15 April 2014 – Tierra del Fuego movie

[By Jason]

We are still in Ushuaia but will be leaving in a few days to head north as the weather is really starting to turn now, and if we leave it much longer we’ll be marooned on this island until the Spring.  No bad thing with the mountains to explore and great skiing in the nearby ski resort.  Tierra del Fuego or Land of Fire is such a beautiful place; there is a raw beauty to this land, you really do feel like you are a pioneer at the Fin del Mundo – the End of the World.  I have took the liberty of putting another short film together, I hope it will convey the raw, mysterious, wild, beautiful and sometimes hostile land that is Tierra del Fuego.  It took me a couple of hours to edit – it’s not a Hollywood blockbuster, but I like it all the same and hope you will too.

I would advise that you click on HD at the bottom right of the movie window, as the quality is not that best due to that amount of compression I had to do to get it on to Vimeo, enjoy.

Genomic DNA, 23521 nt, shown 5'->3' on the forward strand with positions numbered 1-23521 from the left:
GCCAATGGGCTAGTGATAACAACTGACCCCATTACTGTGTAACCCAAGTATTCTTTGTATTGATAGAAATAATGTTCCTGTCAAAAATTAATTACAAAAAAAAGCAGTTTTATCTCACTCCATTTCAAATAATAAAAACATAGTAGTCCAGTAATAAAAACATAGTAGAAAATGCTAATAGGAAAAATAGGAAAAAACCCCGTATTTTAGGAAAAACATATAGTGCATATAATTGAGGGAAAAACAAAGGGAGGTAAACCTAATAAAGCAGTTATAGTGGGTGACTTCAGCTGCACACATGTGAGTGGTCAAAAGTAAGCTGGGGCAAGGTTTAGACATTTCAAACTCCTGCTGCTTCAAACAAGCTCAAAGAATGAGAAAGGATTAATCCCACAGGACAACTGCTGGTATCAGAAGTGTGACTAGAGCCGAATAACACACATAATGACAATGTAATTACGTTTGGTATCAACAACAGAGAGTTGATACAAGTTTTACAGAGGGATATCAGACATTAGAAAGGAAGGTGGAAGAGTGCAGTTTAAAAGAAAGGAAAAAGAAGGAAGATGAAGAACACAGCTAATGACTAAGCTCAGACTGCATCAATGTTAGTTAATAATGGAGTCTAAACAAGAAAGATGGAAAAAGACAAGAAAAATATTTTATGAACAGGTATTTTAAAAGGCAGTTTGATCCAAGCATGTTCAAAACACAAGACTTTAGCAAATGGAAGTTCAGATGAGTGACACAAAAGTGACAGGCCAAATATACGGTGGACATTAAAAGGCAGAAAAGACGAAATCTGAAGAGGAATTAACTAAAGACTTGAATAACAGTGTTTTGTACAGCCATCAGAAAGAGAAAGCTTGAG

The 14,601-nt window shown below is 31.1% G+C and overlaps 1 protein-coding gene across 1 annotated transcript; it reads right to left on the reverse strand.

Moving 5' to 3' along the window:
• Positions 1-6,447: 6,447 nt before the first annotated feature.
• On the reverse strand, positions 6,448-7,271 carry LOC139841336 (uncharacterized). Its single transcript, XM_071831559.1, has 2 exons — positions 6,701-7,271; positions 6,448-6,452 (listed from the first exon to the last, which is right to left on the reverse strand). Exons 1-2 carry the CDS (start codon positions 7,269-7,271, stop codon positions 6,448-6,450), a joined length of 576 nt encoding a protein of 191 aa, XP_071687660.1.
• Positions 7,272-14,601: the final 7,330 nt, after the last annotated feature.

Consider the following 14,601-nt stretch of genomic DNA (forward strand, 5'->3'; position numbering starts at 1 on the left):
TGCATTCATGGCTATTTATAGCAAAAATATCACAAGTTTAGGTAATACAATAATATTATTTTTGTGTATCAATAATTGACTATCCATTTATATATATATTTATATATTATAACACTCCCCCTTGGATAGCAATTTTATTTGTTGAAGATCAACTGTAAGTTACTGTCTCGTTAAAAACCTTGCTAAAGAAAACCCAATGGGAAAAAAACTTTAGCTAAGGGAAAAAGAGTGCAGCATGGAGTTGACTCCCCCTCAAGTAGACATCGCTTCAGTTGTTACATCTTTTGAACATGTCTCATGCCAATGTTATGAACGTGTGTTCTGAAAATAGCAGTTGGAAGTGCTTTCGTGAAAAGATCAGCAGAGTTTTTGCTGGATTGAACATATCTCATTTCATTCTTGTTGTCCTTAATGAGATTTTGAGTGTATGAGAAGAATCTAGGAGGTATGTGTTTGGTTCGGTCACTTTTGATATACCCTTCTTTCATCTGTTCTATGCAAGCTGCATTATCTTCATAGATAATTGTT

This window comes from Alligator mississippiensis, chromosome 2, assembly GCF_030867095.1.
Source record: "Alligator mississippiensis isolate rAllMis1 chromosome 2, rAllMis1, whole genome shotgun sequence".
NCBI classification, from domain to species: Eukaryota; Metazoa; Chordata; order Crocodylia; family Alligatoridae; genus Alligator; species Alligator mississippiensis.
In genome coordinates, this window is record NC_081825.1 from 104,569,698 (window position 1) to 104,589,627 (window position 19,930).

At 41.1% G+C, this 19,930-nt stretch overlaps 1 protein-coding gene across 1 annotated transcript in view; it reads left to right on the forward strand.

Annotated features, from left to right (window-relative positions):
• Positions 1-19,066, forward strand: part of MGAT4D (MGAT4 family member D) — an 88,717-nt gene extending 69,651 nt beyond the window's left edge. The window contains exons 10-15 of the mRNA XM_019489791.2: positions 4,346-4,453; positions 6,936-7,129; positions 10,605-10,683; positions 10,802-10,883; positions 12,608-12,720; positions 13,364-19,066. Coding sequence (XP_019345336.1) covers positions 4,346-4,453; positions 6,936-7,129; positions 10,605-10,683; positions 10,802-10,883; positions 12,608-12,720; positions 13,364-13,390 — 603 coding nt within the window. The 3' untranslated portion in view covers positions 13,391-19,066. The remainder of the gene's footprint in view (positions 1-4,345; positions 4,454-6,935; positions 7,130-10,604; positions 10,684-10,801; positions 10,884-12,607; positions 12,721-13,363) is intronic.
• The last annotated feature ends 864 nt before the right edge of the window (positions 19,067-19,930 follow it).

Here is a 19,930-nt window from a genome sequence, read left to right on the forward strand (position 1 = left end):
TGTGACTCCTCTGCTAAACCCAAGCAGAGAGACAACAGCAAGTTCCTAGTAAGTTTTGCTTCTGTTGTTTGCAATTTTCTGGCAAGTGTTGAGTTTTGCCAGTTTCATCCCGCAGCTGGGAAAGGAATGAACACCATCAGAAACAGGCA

Sunset over Ushuaia, courtesy of Andrew St Paul.

31 March-8 April 2014 – Ushuaia: El Fin del Mundo

There’s no sufficient superlative to depict the landscape, peripheral scenery and vistas from the Tierra del Fuego, the Land of Fire. Bounded on the north by the Martial mountain range and the south by the Beagle Channel, Ushuaia is the most southerly tip that can be reached by road. El Fin del Mundo, the End of the World. Home to a bustling port, a labyrinth of steep streets and locals who wouldn’t think twice to voluntarily stop their journey, pull over and offer you a ride home. The archipelago is where the Andes meet the southern ocean and is quite possibly the adventure hub of Argentina, come rain, snow or shine.

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The long ruta 3 down to Ushuaia

24–30 March 2014 – The final push down to Ushuaia, Tierra del Fuego

Exhausted after a day and night of socialising our socks off in Puerto Madryn and a long ride on top, I got my first taste of South America’s ‘ripio’. This is essentially loose gravel. There can also be sand and dirt present, not always compacted as well as big and small stones scattered all over an off-road track. I could feel red mist descend but what I needed was clarity. I had to stiffen my resolve somehow if I was going to plough through seventeen miles of this stuff.

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